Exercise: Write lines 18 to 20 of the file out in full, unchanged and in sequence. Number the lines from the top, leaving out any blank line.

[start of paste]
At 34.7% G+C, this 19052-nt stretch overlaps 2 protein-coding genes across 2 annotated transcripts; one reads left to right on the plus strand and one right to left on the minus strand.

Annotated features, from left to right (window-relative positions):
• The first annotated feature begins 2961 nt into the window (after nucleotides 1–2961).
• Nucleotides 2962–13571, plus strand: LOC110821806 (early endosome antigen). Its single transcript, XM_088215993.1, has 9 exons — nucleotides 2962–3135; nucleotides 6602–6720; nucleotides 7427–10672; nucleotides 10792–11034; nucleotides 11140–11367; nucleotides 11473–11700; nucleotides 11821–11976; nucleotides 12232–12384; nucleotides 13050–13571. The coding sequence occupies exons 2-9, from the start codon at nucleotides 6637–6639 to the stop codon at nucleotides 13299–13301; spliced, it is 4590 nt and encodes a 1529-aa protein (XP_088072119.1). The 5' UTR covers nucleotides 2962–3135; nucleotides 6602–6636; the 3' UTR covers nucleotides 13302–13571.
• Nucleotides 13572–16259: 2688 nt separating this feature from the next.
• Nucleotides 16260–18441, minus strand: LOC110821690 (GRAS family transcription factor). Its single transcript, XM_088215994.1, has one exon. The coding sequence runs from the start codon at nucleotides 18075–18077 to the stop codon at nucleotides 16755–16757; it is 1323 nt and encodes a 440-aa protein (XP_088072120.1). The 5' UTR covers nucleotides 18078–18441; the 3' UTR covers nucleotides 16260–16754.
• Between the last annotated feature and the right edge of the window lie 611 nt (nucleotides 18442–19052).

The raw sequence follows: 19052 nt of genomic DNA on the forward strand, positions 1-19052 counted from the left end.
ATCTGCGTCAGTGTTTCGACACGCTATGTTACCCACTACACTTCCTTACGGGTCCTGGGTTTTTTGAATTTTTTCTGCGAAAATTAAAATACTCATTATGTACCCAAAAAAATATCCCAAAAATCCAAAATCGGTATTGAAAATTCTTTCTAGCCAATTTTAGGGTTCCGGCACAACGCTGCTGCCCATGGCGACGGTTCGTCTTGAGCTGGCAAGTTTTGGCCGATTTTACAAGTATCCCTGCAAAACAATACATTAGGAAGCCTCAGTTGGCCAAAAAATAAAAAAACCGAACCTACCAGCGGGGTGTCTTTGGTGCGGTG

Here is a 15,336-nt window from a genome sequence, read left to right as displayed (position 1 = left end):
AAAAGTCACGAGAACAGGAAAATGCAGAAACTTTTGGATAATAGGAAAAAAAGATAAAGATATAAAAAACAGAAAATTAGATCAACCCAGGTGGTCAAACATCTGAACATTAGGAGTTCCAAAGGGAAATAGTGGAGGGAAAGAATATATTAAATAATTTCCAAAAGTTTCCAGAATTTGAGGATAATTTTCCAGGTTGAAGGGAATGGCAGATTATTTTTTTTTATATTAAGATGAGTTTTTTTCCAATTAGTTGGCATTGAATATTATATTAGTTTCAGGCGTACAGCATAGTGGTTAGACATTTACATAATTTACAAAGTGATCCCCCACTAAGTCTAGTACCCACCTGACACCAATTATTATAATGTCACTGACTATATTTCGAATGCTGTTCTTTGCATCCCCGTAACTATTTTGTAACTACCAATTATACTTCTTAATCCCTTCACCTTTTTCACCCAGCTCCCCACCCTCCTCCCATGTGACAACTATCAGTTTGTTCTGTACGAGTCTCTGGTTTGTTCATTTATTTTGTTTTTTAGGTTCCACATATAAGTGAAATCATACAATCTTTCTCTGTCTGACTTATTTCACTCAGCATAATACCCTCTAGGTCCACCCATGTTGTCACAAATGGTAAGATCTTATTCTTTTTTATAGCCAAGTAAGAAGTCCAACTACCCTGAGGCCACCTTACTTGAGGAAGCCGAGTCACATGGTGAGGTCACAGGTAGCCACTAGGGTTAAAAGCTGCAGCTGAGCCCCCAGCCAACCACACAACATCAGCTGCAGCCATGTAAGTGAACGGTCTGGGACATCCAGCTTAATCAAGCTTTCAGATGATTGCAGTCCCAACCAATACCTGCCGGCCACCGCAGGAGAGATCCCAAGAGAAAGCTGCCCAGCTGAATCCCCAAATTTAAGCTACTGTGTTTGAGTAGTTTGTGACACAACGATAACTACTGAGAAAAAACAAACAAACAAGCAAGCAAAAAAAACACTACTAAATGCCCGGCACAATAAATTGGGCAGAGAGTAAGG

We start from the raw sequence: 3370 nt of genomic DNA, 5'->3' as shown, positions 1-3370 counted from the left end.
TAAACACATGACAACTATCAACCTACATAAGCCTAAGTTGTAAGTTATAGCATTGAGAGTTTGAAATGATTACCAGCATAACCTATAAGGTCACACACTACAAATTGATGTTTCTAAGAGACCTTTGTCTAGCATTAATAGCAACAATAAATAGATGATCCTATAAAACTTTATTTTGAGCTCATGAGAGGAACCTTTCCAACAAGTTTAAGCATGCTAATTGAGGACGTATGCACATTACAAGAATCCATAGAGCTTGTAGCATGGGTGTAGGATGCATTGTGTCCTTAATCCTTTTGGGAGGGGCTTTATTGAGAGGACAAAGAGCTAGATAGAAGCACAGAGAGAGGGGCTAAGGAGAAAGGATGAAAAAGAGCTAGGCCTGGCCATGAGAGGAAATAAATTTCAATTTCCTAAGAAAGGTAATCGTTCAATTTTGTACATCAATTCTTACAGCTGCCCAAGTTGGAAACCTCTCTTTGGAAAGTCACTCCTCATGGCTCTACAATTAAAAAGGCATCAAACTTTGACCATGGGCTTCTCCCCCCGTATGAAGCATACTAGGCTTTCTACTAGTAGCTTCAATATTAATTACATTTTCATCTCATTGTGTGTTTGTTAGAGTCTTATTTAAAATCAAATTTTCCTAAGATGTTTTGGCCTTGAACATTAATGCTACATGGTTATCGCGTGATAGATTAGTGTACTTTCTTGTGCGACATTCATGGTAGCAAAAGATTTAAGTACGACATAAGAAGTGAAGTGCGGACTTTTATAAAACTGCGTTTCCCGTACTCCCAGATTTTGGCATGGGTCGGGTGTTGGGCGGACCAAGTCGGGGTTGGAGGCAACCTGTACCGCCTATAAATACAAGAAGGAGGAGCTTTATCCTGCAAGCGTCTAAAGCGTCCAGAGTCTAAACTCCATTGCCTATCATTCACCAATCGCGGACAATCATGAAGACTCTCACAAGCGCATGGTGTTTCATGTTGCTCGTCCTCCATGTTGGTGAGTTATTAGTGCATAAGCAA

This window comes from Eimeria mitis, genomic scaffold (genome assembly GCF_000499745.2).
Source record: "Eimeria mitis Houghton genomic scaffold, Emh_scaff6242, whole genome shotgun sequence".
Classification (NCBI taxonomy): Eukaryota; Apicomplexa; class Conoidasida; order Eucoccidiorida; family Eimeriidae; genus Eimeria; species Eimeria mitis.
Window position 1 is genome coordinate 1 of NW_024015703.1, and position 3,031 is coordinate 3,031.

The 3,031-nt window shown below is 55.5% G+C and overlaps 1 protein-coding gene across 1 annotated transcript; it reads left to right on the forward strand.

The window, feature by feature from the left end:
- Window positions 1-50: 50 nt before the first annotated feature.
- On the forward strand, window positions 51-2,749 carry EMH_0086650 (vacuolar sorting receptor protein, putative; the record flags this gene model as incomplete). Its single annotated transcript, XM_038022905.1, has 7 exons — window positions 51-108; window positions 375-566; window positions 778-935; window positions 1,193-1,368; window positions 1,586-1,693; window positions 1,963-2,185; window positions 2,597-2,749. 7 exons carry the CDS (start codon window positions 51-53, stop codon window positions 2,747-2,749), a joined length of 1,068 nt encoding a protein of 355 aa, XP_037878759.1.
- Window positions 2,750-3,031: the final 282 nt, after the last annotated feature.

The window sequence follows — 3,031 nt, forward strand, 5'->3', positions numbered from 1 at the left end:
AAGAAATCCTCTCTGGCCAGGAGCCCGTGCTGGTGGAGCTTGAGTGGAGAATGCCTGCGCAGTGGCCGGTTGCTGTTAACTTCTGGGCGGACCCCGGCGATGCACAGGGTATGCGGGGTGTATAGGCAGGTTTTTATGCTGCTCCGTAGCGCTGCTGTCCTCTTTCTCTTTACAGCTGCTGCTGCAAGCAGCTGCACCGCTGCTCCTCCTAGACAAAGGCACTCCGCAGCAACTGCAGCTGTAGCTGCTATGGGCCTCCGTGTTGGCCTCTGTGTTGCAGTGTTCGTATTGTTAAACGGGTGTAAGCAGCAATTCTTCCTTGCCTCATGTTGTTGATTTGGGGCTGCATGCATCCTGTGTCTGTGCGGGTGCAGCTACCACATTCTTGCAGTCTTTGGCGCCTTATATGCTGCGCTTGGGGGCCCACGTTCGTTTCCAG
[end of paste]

The 3,031-nt window shown below is 55.5% G+C and overlaps 1 protein-coding gene across 1 annotated transcript; it reads left to right on the forward strand.

The window, feature by feature from the left end:
- Window positions 1-50: 50 nt before the first annotated feature.